Singapore’s financial regulator has reportedly suspended Bitget, a crypto exchange that is mired in a row involving South Korea’s biggest boyband, BTS.
Bitget has removed the Monetary Authority of Singapore’s logo from its website, the Guardian confirmed. The platform still claims to have licences from Australia, Canada and the United States, according to its website.
According to a Financial Times report on Sunday, Bitget was suspended after it got into a high-profile dispute for promoting the digital currency Army Coin, named after the band’s followers, who are known as the BTS army.
The platform was in October threatened with legal action by the BTS management company, Hybe Corporation, for promoting Army Coin to traders using an unauthorised image of the band and distributing what it said was false information that the coin was made for BTS and intended to “maximize” its profits.
BTS made history earlier this year after being named global recording artist of the year for 2020 by the International Federation of the Phonographic Industry, becoming the first act that performs in a language other than English to top the annual ranking.
In a statement at the time, Hybe said that the coin had “no affiliation” with BTS and urged anyone who had suffered financial damage linked to Army Coin to file a report at their nearest police station.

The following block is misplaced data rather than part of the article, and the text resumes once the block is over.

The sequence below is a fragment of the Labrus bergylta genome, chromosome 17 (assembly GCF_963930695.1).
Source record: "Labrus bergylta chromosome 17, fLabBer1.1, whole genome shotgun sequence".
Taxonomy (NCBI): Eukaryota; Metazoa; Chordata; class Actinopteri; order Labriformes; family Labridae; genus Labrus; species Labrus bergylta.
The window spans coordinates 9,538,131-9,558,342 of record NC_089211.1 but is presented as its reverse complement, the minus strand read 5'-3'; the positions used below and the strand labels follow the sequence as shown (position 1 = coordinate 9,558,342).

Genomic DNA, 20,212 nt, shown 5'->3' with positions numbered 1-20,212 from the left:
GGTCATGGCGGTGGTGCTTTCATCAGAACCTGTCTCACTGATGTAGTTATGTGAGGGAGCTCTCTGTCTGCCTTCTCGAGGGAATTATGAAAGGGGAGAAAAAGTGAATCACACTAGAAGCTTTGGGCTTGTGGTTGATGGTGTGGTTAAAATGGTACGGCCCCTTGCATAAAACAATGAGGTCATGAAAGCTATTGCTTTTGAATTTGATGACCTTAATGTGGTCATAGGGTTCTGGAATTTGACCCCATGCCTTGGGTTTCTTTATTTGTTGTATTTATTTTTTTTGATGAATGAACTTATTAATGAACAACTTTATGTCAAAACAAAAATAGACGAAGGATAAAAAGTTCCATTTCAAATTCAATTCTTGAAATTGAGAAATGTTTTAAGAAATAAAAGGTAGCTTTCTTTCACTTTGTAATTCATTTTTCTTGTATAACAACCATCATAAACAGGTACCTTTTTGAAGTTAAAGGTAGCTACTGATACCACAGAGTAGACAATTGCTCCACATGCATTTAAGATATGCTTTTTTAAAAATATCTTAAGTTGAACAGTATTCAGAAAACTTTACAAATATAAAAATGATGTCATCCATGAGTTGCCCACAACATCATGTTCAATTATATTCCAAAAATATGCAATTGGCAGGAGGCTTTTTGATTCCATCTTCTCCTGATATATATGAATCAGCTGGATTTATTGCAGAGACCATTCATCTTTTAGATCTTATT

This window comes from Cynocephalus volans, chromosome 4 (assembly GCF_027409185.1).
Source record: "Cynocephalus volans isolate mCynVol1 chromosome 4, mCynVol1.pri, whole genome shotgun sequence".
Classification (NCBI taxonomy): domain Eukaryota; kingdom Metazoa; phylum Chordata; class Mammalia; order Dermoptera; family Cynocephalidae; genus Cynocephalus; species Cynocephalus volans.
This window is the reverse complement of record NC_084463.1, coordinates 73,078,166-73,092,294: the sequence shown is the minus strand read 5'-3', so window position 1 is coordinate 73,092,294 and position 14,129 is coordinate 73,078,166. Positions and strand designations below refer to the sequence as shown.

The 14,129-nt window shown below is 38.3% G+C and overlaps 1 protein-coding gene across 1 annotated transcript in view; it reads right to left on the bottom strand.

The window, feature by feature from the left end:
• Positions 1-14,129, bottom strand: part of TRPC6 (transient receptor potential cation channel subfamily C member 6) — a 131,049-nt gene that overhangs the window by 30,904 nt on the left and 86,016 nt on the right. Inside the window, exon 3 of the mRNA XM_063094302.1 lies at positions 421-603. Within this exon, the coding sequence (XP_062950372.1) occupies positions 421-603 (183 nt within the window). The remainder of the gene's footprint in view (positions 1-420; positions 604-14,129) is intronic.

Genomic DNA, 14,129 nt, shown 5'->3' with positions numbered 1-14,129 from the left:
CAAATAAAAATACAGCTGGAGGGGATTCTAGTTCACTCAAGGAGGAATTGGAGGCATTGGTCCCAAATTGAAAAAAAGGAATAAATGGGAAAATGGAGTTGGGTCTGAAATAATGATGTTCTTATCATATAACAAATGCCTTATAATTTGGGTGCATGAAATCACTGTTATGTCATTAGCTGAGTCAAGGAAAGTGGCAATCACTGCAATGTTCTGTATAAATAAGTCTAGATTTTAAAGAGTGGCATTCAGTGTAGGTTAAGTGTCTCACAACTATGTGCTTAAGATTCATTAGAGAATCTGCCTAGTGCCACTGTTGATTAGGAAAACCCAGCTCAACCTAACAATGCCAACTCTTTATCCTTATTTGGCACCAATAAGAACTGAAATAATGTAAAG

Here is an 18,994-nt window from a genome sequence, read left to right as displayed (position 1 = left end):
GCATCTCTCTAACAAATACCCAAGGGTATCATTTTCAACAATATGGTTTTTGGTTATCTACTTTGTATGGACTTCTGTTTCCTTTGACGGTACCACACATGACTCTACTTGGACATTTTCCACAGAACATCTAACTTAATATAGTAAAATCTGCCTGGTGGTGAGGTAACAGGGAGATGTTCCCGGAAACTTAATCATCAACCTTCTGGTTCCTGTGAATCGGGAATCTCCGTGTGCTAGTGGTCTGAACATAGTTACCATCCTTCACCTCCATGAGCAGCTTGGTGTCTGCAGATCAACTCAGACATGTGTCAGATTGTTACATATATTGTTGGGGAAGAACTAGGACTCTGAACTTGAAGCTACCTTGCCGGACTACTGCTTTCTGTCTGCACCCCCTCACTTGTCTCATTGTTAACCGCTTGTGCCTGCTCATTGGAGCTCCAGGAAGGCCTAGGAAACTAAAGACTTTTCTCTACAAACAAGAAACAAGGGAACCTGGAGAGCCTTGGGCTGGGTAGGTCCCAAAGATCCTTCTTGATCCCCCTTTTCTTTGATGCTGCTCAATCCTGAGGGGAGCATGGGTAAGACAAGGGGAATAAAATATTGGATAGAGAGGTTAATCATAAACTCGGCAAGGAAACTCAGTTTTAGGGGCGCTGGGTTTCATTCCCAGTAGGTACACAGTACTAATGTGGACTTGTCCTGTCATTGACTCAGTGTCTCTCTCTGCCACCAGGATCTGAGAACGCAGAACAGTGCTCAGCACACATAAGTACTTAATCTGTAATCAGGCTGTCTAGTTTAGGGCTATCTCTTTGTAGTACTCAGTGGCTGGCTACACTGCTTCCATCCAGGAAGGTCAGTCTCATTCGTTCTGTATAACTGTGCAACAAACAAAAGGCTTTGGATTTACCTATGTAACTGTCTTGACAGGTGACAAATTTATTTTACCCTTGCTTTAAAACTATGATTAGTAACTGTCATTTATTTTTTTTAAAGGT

“We are currently reviewing legal violations, including the infringing of an artist’s portrait right, without consulting with the company, and we will take all legal action against infringements and violations.”
Founded in Singapore in 2018, Bitget sponsors the Italian football team Juventus, and claims to have more than 1.5 million users worldwide. Its website claims that the business was valued at more than $1bn (about £760m) in the latest financing round.
The platform reported that as of 30 November, it had 11,626 traders handling a 24-hour trading volume of $4bn. It introduced a Turkish website on 5 November.
The episode illustrates the complexity and trans-national nature of cryptocurrencies, and comes as the Asian city state seeks to establish itself as the world’s leading digital currency centre.
Singapore’s Monetary Authority (MAS) said last month it was introducing “strong regulation” for companies that deal with cryptocurrencies. “With crypto-based activities, it is basically an investment in a prospective future, the shape of which is not clear at this point,” said Ravi Menon, managing director of MAS, in an interview with Bloomberg.
He added: “But not to get into this game, I think risks Singapore being left behind. Getting early into that game means we can have a head start, and better understand its potential benefits as well as its risks.”
Bitget has been contacted for comment.